As Mideast Seethes, Saudis Stand Alone

Kingdom feels encircled by enemies around the region
By Mark Russell,  Newser Staff
Posted Feb 20, 2011 5:57 AM CST
As Mideast Seethes, Saudis Stand Alone
King Abdullah, center, of Saudi Arabia arrives at his palace in Riyadh, Saudi Arabia, Friday, Nov. 19, 2010.   (AP Photo/Saudi Press Agency)

Popular unrest roiling the Middle East is is rocking the ultra-rich, ultra-conservative kingdom of Saudi Arabia, leaving its rulers feeling isolated both from regional allies and the United States alike, reports the New York Times. King Abdullah has called President Obama at least twice to voice his concerns about Egypt, with the latter call reportedly ending badly. “The Saudis are completely encircled by the problem, from Jordan to Iraq to Bahrain to Yemen,” says an Arab diplomat. “Saudi Arabia is the last heavyweight US ally in the region facing Iran."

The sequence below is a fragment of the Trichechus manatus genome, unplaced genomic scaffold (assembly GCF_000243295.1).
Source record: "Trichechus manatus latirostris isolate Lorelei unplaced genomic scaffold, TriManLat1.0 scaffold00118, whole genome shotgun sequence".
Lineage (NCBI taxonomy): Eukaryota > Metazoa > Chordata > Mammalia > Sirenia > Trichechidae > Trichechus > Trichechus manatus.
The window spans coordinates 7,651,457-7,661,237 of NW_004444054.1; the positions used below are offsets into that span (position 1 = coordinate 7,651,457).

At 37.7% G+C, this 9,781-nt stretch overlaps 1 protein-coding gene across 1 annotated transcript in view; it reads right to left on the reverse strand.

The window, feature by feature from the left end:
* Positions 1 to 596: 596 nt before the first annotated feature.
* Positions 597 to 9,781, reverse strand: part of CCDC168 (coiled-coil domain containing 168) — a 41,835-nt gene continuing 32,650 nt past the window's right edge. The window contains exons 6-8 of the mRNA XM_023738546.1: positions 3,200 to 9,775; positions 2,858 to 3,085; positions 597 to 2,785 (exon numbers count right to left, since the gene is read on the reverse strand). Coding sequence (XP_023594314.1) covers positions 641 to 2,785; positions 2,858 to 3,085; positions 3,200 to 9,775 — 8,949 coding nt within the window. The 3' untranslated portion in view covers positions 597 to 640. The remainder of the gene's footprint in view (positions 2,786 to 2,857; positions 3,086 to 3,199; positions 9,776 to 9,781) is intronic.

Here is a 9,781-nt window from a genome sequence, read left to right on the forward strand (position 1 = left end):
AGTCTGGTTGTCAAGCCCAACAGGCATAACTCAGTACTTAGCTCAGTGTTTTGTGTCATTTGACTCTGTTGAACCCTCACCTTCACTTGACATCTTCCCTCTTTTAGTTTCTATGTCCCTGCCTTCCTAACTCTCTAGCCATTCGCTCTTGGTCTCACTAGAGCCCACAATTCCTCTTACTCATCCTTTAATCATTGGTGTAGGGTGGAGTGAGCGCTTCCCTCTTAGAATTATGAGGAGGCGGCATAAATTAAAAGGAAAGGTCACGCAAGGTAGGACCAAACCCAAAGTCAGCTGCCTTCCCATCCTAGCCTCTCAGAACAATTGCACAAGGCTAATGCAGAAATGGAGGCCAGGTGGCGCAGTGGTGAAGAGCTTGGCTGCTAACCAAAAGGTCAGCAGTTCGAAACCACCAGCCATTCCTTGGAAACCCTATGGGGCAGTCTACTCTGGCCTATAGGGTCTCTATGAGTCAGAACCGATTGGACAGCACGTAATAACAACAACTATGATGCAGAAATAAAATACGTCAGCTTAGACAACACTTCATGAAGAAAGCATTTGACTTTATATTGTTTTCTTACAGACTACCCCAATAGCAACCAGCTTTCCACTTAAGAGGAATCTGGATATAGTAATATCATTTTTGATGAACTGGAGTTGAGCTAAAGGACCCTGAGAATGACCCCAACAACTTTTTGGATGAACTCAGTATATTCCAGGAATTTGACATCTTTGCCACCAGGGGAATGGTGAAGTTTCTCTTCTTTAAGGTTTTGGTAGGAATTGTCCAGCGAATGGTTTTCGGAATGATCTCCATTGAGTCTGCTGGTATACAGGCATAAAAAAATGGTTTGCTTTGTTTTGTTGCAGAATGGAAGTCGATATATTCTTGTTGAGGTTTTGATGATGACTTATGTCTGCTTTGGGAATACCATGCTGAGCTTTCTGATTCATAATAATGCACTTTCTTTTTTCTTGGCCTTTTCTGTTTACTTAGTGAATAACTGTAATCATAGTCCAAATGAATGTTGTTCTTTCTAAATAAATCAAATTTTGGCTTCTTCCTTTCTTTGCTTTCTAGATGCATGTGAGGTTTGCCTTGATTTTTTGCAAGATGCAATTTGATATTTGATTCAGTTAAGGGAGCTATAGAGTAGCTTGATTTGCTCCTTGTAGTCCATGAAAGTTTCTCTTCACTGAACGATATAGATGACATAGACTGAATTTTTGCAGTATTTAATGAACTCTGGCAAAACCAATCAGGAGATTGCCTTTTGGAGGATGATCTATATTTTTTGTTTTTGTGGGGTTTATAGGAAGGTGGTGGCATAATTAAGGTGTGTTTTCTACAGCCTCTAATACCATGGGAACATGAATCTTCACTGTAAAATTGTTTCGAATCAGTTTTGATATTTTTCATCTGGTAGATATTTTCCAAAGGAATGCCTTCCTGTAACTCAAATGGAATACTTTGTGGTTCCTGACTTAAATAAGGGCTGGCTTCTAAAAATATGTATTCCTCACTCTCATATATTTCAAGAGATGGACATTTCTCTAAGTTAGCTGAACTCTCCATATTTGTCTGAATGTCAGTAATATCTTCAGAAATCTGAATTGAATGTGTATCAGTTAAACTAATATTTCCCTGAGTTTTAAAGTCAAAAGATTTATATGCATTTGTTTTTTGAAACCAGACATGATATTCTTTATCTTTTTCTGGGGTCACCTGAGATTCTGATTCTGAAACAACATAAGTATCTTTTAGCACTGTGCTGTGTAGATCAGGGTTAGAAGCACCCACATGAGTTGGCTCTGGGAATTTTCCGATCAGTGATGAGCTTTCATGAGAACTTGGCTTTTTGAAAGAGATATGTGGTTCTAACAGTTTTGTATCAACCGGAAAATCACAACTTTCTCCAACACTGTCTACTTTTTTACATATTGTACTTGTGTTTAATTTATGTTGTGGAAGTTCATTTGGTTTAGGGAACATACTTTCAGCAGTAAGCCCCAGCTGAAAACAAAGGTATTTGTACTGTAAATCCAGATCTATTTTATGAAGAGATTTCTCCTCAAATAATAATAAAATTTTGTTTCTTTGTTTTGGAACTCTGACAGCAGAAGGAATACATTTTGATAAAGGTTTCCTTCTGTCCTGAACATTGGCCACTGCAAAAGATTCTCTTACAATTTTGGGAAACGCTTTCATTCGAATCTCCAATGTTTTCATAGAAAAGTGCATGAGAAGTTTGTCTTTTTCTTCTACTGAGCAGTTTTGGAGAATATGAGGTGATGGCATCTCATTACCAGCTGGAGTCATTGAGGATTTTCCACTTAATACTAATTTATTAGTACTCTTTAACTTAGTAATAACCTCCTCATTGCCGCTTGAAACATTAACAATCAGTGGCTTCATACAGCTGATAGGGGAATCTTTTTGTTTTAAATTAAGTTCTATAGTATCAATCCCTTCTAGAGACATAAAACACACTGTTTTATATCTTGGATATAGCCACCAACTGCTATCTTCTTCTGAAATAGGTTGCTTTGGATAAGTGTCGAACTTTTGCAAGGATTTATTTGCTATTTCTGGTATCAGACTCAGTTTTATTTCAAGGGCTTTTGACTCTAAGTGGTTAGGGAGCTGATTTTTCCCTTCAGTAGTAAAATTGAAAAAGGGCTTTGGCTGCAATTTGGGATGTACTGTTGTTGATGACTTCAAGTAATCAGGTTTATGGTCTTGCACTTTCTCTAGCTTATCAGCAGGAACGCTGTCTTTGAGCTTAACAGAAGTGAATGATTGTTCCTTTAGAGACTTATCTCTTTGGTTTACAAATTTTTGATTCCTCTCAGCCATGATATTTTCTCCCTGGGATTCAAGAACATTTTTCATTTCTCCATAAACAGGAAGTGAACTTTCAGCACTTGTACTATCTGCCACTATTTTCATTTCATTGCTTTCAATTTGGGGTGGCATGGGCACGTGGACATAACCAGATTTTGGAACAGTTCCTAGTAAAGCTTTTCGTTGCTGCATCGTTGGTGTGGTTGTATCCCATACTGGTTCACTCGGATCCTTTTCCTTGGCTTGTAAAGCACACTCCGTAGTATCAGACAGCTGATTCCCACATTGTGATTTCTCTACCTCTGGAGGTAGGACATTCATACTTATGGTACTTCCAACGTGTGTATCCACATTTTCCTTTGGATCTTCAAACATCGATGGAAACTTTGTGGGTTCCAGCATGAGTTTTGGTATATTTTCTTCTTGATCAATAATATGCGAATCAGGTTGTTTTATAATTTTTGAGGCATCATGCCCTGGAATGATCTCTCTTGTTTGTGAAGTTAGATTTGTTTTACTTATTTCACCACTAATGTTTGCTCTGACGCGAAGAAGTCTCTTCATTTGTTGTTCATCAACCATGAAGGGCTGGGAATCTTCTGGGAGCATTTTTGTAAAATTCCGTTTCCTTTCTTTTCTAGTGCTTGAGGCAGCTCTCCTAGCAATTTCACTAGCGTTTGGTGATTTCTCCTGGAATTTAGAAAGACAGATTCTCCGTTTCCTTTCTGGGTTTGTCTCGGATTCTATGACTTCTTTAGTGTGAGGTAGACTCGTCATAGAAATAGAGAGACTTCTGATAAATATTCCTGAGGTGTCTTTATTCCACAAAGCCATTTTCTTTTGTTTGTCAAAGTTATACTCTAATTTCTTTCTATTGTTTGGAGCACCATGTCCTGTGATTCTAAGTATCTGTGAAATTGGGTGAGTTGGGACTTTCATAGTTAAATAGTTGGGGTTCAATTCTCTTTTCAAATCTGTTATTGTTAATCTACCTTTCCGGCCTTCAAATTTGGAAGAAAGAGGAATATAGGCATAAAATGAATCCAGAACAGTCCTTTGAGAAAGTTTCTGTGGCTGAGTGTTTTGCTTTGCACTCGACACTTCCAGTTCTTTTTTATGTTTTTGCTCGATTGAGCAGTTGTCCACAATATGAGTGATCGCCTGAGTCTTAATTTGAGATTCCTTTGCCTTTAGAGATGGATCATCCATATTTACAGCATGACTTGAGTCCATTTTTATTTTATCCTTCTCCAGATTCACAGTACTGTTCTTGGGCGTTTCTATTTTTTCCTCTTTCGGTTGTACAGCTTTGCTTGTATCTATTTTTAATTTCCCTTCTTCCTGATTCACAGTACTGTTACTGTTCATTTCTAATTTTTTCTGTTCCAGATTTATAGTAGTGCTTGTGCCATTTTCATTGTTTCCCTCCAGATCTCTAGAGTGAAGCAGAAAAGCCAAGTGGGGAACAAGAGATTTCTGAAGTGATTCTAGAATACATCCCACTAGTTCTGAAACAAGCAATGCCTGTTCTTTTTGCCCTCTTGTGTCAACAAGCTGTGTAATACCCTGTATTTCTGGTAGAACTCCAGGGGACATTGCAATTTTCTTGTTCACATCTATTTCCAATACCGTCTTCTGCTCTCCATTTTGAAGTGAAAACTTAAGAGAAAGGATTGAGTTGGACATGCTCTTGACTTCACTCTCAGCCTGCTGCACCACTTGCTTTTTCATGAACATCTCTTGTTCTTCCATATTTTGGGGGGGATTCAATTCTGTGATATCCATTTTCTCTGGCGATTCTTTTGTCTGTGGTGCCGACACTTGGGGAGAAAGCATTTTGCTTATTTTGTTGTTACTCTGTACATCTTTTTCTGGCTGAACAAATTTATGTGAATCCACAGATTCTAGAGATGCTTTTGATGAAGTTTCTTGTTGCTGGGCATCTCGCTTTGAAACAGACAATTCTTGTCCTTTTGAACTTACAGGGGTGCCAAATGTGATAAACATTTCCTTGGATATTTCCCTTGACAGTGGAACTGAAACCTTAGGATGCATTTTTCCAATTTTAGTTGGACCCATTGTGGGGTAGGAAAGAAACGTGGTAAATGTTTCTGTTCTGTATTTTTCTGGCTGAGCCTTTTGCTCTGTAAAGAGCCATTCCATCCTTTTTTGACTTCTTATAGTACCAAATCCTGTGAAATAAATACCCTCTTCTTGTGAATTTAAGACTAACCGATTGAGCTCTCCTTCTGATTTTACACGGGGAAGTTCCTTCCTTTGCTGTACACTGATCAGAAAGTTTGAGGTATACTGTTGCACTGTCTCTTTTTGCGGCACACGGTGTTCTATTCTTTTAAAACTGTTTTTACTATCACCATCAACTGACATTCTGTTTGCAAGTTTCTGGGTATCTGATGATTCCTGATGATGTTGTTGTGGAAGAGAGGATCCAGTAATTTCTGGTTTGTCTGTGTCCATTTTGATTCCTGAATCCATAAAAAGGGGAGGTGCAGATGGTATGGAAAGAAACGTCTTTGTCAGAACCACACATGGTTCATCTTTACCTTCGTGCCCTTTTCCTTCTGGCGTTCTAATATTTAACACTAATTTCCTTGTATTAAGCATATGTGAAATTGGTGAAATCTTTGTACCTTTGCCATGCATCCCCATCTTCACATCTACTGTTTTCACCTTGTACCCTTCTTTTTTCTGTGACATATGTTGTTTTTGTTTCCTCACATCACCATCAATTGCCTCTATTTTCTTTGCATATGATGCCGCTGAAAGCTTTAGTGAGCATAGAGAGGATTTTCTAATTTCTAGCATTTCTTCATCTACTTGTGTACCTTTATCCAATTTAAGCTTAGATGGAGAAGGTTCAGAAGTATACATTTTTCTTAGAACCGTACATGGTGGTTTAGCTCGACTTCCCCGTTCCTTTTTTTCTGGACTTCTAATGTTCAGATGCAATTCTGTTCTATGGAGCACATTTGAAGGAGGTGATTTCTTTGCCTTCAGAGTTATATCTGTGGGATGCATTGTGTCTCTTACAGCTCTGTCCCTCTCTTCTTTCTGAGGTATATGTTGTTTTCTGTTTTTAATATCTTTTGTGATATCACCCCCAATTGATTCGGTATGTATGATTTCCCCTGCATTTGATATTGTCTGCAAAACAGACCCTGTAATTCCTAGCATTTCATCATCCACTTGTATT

“Saudi Arabia has always had a fear of encirclement, whether with communism or with Iranian influence,” says one expert. Neighboring Bahrain, "to me is the tipping point for when this becomes really unsettling,” largely because the Sunni-Shiite aspect of unrest there exacerbates Saudi concerns. “Saudi Arabia did not build a causeway to Bahrain just so that Saudis could party on weekends,” says another analyst. “It was designed for moments like this, for keeping Bahrain under control.” (More Saudi Arabia stories.)

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